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Training Tip: Surprised on a soloTraining Tip: Surprised on a solo

A student pilot was soloing a Piper PA-28 in an airport traffic pattern when the tower threw him a curveball.

Photo by Mike Fizer.

Not only did the student pilot lack experience needed to comply with the new instructions, but he seemed uncertain what to do next.

His flight instructor, standing nearby and monitoring the fast-developing scenario on a handheld radio, decided on an unusual intervention. Could there have been prevention instead?

The student pilot had been flying a downwind leg for a 5,900-foot runway when the controller, who also was handling an arriving jet, instructed the trainee to proceed instead for a shorter, narrower, parallel runway.

“The controller didn't say they were changing his assigned runway,” the flight instructor wrote in a filing with the Aviation Safety Reporting System, noting that he thought the controller had misspoken.

The student, also confused, “tried to verify which runway, but didn't get a response.”

When he did, it confirmed the instructions to land on the shorter runway.

This worried the CFI, who did not yet consider the student ready to use the short runway.

The CFI hoped the student would initiate a go-around, but as the trainer got closer to the ground, it became clear that this was not going to happen.

With time and ideas running out, the CFI called the tower on the handheld radio and requested that the trainee be directed to go around.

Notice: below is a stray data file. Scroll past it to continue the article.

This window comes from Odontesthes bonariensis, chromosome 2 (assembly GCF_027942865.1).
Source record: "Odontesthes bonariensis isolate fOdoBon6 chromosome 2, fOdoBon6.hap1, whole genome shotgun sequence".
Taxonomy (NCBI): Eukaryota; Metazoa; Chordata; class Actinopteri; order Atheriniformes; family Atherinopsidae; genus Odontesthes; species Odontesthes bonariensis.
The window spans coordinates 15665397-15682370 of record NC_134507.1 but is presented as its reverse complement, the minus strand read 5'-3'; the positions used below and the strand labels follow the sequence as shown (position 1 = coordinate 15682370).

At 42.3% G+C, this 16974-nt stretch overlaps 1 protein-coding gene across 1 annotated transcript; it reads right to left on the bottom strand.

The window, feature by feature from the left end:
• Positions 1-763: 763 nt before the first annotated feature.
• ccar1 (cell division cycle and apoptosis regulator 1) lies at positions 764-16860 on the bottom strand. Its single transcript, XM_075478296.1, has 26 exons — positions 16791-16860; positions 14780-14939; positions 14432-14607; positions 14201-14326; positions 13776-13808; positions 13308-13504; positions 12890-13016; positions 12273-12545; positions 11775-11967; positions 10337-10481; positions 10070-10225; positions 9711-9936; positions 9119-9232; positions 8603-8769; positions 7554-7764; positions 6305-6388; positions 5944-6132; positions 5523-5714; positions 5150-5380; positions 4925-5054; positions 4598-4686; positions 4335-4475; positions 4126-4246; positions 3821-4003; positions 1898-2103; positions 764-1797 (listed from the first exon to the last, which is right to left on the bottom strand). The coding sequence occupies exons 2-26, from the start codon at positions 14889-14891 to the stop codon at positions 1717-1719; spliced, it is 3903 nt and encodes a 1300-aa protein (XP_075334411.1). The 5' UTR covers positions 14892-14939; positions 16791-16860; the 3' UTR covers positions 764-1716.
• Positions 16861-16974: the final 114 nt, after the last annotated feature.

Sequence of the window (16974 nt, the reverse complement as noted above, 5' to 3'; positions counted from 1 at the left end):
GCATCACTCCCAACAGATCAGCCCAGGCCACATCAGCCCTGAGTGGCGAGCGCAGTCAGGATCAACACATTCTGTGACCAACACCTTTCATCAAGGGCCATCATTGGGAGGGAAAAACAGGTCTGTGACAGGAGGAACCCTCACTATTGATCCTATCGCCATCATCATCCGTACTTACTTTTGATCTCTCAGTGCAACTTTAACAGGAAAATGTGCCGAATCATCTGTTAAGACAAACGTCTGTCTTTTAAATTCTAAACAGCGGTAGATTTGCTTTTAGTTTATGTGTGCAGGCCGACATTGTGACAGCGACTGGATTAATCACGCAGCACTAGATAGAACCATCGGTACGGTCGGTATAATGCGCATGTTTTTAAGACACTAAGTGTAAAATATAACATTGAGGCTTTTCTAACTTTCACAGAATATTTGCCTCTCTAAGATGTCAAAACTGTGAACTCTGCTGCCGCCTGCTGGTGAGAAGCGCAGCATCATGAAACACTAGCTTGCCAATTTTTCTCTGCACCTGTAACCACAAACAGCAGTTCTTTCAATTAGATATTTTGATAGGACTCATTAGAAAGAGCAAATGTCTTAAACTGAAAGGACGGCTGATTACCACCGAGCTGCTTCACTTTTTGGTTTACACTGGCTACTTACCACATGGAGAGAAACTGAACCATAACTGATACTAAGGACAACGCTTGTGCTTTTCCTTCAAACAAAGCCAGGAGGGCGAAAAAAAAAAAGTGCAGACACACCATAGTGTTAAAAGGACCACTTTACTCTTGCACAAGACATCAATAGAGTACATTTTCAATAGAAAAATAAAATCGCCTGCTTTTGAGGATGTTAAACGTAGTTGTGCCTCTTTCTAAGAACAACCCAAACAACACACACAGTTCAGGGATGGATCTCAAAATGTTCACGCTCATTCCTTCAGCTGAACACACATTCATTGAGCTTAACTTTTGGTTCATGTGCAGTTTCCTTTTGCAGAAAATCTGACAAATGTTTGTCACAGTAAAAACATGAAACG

The flight found its way to a safe resolution when the student pilot eventually was cleared to land on the longer runway. The instructor made apologies to the tower chief for bursting in on the frequency on the handheld radio, but believed the situation required emergency action.

It’s impossible to anticipate everything that could go wrong on a solo flight. Surprises most routinely confronted include changing weather, increased traffic, or a mechanical or electrical problem.

Safety is enhanced when key information about a flight is known by all concerned. If an instructor considers a runway off limits to a soloing student pilot, the trainee should know the limitation and be prepared to decline a landing clearance.

Even better is to inform air traffic control at the outset of your flight that you are a student pilot on a solo.

As this AOPA Ask ATC video explains, telling the controller that you are a student pilot will remind the tower not to toss curveballs, like short runways and last-minute clearance amendments, your way.

Share your thoughts about this scenario with fellow pilots at

Dan Namowitz

Dan Namowitz

Associate Editor Web
Associate Editor Web Dan Namowitz has been writing for AOPA in a variety of capacities since 1991. He has been a flight instructor since 1990 and is a 30-year AOPA member.
Topics: Flight Instructor, Flight Training, Student
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